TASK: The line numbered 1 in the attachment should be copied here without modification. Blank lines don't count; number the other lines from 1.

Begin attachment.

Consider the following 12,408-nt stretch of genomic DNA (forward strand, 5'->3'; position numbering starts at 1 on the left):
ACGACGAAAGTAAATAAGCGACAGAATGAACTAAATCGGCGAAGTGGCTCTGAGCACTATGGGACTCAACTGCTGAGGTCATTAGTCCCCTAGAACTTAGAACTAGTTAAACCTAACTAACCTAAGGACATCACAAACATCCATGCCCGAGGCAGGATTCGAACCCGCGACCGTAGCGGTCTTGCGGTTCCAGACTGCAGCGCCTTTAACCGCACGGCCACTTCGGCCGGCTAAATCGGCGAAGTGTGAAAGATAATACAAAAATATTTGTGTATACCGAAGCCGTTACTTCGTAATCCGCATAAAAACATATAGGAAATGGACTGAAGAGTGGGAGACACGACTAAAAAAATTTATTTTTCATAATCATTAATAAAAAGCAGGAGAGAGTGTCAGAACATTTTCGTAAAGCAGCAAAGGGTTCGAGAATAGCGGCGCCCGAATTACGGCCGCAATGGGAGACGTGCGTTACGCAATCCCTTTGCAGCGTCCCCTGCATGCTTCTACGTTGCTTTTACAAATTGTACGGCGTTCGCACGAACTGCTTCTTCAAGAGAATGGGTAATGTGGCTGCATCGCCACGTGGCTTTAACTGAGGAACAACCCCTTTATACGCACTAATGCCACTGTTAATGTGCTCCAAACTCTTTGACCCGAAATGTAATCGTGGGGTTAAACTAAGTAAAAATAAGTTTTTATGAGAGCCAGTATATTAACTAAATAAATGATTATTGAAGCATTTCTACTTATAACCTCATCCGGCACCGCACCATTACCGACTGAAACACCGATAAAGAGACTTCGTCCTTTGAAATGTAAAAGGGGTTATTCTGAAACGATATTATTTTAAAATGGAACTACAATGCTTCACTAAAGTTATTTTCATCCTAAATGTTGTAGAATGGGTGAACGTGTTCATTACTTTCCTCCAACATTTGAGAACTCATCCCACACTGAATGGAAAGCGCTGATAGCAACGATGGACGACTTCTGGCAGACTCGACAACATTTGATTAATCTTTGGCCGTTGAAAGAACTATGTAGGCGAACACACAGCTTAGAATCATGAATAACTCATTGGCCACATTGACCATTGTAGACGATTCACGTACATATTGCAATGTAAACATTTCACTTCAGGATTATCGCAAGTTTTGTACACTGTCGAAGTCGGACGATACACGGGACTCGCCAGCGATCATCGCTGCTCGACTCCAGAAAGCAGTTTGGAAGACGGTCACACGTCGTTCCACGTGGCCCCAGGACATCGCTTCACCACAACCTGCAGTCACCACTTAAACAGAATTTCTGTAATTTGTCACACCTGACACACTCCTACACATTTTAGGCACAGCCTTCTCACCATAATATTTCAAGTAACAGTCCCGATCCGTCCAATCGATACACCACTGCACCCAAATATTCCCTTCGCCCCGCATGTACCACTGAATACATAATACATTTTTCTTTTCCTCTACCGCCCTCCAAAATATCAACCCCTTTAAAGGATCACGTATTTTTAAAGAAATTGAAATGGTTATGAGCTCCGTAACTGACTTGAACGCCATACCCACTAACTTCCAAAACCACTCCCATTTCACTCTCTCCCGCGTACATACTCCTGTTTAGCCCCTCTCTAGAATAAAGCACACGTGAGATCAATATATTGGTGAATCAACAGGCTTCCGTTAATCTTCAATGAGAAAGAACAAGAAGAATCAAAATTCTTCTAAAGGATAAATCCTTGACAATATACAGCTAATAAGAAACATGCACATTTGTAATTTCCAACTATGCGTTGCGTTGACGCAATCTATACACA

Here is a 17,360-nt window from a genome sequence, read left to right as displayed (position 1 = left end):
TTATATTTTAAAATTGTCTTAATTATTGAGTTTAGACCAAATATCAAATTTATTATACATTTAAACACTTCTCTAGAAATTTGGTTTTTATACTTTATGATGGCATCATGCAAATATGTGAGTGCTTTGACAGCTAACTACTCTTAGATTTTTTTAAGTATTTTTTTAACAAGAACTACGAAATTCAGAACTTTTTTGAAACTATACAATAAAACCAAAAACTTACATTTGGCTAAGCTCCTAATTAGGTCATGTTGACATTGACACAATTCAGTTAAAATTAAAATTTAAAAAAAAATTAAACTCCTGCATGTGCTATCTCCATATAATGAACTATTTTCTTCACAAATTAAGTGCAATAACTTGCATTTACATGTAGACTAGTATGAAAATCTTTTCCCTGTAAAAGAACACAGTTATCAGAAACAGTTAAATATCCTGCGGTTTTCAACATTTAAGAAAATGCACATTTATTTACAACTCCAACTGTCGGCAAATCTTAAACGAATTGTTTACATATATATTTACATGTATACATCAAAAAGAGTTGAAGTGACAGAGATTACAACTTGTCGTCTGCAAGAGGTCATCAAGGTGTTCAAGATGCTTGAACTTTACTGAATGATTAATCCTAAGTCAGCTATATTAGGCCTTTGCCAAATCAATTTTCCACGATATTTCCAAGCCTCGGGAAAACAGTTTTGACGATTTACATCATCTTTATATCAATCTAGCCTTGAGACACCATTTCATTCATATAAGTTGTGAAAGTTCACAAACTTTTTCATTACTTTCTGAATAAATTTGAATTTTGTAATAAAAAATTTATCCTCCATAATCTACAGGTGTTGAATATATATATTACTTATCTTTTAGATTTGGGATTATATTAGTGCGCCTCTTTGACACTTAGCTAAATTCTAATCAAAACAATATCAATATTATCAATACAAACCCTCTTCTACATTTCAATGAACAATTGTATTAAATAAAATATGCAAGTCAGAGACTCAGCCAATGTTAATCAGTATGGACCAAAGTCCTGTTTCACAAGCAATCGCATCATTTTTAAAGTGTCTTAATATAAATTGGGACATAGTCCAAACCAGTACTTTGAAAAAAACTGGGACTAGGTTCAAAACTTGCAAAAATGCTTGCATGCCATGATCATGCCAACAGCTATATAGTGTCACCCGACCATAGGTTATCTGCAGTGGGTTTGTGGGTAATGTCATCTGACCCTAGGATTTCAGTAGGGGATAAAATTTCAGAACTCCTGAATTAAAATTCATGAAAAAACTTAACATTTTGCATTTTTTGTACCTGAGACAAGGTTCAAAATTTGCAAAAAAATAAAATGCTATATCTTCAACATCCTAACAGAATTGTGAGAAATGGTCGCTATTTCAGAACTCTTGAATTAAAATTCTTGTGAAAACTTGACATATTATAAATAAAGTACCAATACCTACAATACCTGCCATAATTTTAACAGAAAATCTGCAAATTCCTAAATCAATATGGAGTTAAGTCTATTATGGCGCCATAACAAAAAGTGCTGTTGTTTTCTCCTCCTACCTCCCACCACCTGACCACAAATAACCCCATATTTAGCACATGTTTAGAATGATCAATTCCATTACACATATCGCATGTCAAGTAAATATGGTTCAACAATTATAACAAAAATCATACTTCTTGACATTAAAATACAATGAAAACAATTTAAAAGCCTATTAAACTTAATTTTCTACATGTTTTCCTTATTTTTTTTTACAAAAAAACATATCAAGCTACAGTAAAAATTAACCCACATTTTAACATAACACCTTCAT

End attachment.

Consider the following 12,408-nt stretch of genomic DNA (forward strand, 5'->3'; position numbering starts at 1 on the left):